|Born||15 January 1874
Sheffield, West Riding of Yorkshire
|Died||29 May 1921 (aged 47)
|Buried at||Burngreave Cemetery, Sheffield|
|Years of service||1889 - 1900,|
|Unit||The Duke of Wellington's (West Riding) Regiment|
|Battles/wars||Second Boer War|
James Firth VC (15 January 1874 – 29 May 1921) was an English recipient of the Victoria Cross, the highest and most prestigious award for gallantry in the face of the enemy that can be awarded to British and Commonwealth forces.
Early life and family
He was born in Sheffield, son of Charles Firth, steel smelter, of Jarrow-on-Tyne, and Elizabeth Lister. He joined the Army on 29 July 1889. He married Mary Florence Edwards in June 1897 and they had three children: Joseph Wallis Firth, born 1902 and died in 1912, Alleyne Gatehouse Firth, born 25 June 1903, and Cecil James Firth, born 18 December 1907.
Firth was 26 years old, and a sergeant in the 1st Battalion, The Duke of Wellington's (West Riding) Regiment, British Army during the Second Boer War when the following deed took place on 24 February 1900 near Arundel, Cape Colony for which he was awarded the VC:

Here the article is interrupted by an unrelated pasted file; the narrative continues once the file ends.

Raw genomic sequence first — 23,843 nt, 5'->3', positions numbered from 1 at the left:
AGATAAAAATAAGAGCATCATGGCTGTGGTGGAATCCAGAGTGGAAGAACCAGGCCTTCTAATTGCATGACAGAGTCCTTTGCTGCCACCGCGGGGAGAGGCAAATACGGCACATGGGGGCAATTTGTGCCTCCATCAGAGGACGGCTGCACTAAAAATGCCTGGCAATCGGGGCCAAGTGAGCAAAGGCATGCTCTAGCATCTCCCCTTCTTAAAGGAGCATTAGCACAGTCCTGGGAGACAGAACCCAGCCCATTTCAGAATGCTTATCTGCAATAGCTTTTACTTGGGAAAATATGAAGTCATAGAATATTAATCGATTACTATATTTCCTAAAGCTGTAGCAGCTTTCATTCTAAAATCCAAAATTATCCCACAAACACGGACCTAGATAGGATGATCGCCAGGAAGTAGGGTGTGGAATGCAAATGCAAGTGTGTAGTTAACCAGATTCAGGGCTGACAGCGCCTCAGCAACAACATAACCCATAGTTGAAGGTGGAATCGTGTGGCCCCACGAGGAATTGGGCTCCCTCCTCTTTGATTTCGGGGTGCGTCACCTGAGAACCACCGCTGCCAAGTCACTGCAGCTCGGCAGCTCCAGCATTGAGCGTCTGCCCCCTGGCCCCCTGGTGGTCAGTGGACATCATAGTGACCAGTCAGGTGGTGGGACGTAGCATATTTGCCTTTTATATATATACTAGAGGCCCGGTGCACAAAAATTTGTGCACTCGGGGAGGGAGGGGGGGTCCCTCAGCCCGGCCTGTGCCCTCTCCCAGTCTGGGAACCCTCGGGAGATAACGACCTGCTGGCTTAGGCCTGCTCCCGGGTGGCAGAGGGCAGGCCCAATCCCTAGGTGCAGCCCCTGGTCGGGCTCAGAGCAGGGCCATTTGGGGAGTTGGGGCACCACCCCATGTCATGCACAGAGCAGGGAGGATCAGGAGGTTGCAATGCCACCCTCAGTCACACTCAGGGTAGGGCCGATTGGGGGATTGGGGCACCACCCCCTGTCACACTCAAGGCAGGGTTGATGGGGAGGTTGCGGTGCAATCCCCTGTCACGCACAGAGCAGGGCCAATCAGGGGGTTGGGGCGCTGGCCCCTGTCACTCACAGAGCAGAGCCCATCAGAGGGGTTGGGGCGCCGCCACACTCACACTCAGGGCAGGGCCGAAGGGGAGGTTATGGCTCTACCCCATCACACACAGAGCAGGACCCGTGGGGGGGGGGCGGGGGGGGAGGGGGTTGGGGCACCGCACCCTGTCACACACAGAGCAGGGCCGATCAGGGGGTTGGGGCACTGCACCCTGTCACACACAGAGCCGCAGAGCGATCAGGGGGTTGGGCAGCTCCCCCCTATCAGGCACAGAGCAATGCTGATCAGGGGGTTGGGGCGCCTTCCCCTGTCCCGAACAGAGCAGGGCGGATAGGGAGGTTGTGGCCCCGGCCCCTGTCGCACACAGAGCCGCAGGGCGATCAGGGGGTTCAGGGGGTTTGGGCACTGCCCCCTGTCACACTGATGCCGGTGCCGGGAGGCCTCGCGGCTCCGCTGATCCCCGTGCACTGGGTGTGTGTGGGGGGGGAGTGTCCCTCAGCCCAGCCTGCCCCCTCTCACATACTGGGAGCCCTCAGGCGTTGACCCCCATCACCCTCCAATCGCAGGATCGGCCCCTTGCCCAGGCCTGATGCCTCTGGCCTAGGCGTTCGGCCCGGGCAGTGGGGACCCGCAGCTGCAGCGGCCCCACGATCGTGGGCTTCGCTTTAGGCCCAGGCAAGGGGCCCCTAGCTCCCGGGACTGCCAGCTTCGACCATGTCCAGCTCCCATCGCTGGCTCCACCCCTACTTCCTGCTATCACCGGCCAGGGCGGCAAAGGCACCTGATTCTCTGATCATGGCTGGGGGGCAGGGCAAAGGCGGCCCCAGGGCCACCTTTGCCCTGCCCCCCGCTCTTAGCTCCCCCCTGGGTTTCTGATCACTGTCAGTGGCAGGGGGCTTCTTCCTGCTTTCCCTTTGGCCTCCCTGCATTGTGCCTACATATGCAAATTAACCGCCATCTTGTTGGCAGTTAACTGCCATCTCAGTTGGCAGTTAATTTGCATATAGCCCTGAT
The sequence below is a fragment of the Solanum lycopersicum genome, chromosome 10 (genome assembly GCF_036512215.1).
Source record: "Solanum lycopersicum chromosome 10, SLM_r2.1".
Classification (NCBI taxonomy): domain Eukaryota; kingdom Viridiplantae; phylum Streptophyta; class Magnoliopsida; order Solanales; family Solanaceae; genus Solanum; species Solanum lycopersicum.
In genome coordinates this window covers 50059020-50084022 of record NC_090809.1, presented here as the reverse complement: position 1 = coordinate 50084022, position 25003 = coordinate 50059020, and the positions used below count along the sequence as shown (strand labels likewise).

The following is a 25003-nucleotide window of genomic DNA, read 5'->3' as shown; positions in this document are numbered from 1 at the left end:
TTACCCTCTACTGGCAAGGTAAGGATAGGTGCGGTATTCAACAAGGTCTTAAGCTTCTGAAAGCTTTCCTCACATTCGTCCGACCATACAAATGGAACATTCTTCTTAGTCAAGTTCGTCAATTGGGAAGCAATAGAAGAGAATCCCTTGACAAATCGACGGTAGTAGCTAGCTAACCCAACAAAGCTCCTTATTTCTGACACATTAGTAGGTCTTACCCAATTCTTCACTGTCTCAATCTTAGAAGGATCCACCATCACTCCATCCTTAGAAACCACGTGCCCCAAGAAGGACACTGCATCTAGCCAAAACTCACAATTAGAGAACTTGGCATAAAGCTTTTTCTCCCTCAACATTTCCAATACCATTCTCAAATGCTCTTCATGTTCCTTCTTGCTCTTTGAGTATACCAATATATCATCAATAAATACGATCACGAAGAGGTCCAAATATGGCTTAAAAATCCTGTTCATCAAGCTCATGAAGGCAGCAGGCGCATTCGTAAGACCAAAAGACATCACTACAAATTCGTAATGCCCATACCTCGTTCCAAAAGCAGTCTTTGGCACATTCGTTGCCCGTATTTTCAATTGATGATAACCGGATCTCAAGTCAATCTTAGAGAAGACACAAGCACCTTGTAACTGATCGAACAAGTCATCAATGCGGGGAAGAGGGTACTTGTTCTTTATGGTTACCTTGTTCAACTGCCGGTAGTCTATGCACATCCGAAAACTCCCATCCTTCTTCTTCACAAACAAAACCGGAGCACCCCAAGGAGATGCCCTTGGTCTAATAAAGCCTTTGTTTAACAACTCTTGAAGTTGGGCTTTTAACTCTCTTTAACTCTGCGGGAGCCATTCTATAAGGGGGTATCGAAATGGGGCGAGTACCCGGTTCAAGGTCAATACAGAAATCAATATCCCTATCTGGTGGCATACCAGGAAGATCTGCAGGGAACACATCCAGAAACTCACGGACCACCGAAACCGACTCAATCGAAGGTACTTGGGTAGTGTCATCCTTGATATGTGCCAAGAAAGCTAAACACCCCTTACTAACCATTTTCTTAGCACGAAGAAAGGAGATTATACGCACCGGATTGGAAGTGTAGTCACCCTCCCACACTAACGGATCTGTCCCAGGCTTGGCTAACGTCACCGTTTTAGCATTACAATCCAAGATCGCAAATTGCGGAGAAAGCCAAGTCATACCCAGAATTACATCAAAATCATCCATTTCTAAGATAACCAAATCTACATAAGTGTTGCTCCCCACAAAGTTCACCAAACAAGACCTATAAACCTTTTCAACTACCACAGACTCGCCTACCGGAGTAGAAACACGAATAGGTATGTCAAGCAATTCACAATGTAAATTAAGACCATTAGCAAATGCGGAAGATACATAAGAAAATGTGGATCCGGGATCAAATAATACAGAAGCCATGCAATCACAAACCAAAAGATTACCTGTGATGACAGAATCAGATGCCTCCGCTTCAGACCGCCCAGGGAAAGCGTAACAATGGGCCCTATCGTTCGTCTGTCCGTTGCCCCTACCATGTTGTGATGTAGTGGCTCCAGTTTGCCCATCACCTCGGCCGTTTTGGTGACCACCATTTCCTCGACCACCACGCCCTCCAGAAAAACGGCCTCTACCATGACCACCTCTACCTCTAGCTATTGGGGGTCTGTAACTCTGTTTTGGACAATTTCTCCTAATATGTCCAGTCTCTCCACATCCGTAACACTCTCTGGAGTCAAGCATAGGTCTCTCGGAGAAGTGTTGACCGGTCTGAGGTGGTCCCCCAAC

During the action at Plewman's Farm, near Arundel, Cape Colony, on the 24th February, 1900, Lance-Corporal Blackman having been wounded and lying exposed to a hot fire at a range of from four to five hundred yards, Sergeant Firth picked him up and carried him to cover. Later in the day, when the enemy had advanced to within a short distance of the firing line, Second Lieutenant Wilson being dangerously wounded and in a most exposed position Sergeant Firth carried him over the crest of the ridge, which was being held by the troops, to shelter, and was himself shot through the nose and eye whilst doing so.
He died of tuberculosis in May 1921
The medal is in the Lord Ashcroft Collection
- Monuments to Courage (David Harvey, 1999)
- The Register of the Victoria Cross (This England, 1997)
- Victoria Crosses of the Anglo-Boer War (Ian Uys, 2000)